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Funeral for teenager killed by Philippine police galvanizes Rodrigo Duterte critics
Sydney Morning Herald - August 27, 2017
Students joined nuns, activists and even supporters of Duterte as an estimated 5,000 people marched in light rain, demanding accountability from the president, who has appeared to soften his tough anti-crime rhetoric and has ordered the detention of three police officers pending an investigation into the killing.
"I hope that what happened to my son will not happen to members of their families," Saldy delos Santos, the boy's father, said of the police officers. He wore a white shirt with the words "Justice for Kian" written on an image of a black ribbon.
"The whole village knows my son as a good boy," he added. "All he knows is how to help the family. How can they say he was on drugs?"
Next to him was his wife, Lorenza delos Santos, who wept silently as a stream of mourners stopped by a small neighbourhood church in Caloocan, a mostly poor, northern Manila suburb, where a funeral Mass was offered for their son.
The teenager was among 96 people killed in the Manila area in what police called a "one-time, big-time" crackdown on drug dealers and addicts in the capital and in several sprawling suburbs.
His death has rankled the
government and forced Mr Duterte to acknowledge publicly that there may
have been lapses. On Saturday, the president's spokesman, Ernesto Abella,
said the government would not tolerate "wrongdoings or illegal acts" from
any law enforcement officer.
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That statement was a reversal from Mr Duterte's words last week, when he appeared to encourage police to kill more drug suspects after praising them for a bloody anti-narcotics operation that has left nearly 100 people dead in the bloodiest siege since he began the campaign last year.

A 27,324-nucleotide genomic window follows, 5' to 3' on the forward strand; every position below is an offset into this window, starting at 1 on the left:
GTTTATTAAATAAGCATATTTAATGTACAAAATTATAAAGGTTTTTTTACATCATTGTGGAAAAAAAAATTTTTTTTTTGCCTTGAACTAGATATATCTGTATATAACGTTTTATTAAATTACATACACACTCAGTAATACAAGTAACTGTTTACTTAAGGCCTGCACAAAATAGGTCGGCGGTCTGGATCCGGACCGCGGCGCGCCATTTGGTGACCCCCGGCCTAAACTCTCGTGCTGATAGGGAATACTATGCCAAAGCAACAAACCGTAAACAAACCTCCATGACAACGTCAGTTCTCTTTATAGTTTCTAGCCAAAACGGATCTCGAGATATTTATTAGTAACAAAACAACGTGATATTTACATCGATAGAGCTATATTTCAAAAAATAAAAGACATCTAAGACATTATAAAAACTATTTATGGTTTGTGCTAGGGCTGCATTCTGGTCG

Delos Santos' death has raised serious questions about how police conduct raids. Mr Abella said the government's public prosecutor had filed criminal complaints of murder against the officers involved at the Justice Department, underscoring the "resolve" of the government, he added.
"Let us allow the legal process to run its course, and trust the justice system under the Duterte presidency," Mr Abella said.
The complaint followed a Senate inquiry on Thursday during which forensics investigators and the public attorney's office testified that delos Santos had been shot at close range while kneeling.
The politically influential Roman Catholic Church, which counts 80 per cent of Filipinos as members, has used the death of the teenager to call on Mr Duterte to stop what it called his ill-conceived war on drugs. On Saturday, one of its most outspoken priests, the Reverend Robert Reyes, led the funeral march and attacked Mr Duterte's campaign against crime, which he said was "clearly, a war on the poor".
On Saturday, supporters of Mr Duterte joined the crowd at the funeral march and cried with the boy's father. Some, including Michael Alberto Darang, a 20-year-old college student, said he had voted for Mr Duterte. He displayed a wristband bearing the president's name.
"I used to believe in Duterte's promise to end crime," he said, "and in fact, I think that is partly true. But I never wanted deaths for the innocent. Stop these killings. Instead, arrest drug lords and others."